The 2018 Lombok earthquake sequence was controlled by thermal squeezing of the seismogenic zone from an active arc volcano

The 2018 Lombok earthquake sequence was controlled by thermal squeezing of the seismogenic zone from an active arc volcano

Event Type: 

  • Seminar


29 May, 2020 - 13:00 to 14:00

About the Event: 

A sequence of destructive and unusual earthquakes occurred at the volcanic island of Lombok, Indonesia over a 3 week period in 2018. These earthquakes were produced by rupture of the Flores Thrust, which dips beneath the northern coast of Lombok and intersects the root zone of the active arc volcano Gunung Rinjani. The earthquakes are puzzling in a number of ways: two Mw6.9 earthquakes occurred within 2 weeks of each other on the same fault, nucleating near the same point but rupturing in opposite directions. Despite their proximal location and same magnitude, the rupture characteristics of these earthquakes were very different, with the first rupture being significantly rougher than the second. Analysis of a range of seismic and geodetic data, including from a temporary seismic array deployed before the first mainshock, shows that the earthquakes occurred in a narrow seismogenic zone which is elevated and squeezed near the volcano. Seismic data is used to build a 3D geometric fault model which rules out structural variations as the origin of the narrow seismogenic zone. Instead, the primary features of the earthquake sequence are best explained by strong thermal perturbation of the Flores Thrust by the deep magmatic system underlying Rinjani. A simple thermal model can explain many of the observed features and therefore shows that thermal variations in the crust can control fundamental aspects of fault rupture.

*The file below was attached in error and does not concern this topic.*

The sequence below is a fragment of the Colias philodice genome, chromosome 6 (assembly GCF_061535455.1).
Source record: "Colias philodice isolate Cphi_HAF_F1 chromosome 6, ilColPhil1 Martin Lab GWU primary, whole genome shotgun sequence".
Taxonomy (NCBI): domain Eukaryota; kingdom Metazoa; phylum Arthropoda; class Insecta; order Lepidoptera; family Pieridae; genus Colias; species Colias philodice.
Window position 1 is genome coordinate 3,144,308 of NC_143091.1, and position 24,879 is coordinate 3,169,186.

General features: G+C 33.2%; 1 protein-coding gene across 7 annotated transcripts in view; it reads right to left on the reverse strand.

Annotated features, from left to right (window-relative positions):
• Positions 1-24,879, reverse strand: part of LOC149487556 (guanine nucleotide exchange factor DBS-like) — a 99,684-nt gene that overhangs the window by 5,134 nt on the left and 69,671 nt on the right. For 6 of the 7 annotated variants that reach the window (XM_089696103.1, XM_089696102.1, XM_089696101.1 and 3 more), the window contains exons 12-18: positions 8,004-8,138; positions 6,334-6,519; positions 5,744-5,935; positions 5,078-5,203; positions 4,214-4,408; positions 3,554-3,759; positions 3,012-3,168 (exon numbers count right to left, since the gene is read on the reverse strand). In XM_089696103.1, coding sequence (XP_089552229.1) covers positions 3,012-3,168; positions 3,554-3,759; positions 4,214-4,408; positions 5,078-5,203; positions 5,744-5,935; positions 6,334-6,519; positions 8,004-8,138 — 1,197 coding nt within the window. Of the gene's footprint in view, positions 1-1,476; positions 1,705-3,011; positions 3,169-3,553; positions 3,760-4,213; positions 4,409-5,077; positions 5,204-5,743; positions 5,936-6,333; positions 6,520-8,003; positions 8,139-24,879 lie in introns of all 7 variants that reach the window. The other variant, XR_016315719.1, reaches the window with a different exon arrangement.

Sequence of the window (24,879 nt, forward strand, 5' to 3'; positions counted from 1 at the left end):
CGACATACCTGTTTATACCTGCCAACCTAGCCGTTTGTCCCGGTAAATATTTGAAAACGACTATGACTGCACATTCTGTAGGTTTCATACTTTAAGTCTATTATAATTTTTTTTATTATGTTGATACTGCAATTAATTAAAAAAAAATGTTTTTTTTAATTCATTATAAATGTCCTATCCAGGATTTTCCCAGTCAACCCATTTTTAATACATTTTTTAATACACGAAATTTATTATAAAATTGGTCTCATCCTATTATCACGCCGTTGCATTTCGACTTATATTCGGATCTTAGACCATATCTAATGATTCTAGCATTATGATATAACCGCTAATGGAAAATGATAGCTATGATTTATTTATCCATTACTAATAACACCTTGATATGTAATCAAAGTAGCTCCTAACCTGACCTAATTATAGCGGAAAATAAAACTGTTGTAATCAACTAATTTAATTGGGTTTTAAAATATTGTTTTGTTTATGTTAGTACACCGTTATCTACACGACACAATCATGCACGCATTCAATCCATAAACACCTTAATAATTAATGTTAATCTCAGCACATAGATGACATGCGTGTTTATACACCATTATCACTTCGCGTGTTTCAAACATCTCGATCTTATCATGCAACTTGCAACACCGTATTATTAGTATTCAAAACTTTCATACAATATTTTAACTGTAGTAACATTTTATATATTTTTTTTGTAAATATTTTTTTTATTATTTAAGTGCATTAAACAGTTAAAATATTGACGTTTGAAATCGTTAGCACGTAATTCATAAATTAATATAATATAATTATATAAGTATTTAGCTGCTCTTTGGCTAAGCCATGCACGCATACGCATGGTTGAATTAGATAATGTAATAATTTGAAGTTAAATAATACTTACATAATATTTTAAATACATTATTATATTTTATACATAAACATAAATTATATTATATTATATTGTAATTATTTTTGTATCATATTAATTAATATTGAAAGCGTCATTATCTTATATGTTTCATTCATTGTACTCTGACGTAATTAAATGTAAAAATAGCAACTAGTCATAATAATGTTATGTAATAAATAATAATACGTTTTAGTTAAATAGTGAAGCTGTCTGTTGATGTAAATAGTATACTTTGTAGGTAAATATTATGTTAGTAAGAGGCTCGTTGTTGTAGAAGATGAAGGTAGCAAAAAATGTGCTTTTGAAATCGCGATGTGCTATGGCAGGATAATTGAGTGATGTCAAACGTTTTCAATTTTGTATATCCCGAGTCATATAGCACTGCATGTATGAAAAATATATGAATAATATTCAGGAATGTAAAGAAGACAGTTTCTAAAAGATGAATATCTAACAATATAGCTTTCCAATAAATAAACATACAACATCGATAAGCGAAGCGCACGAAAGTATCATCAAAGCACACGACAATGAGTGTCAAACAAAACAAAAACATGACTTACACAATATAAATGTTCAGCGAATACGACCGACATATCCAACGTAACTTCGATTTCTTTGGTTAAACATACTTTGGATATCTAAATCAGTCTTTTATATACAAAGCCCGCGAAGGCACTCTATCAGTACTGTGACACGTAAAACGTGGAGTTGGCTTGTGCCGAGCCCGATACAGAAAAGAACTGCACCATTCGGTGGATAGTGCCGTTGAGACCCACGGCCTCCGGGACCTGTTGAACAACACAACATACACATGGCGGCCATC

About the Speaker: 

Karen Lythgoe

Karen is a presidential post-doctoral fellow at the Earth Observatory of Singapore, which she joined in November 2018. She is originally from Scotland, obtained a MSci in geophysics from the University of Leeds in 2011, and a PhD from the University of Cambridge in 2015 on the structure and dynamics of Earth’s core. Karen then spent several months travelling before returning to the UK to join a research team at BP, where she developed new seismic techniques and gained experience of industry research. Karen’s research currently applies seismic acquisition technology to a range of topics from fundamental questions about active tectonics and earthquake hazard in SE Asia to urban development in Singapore.

26 May 2020

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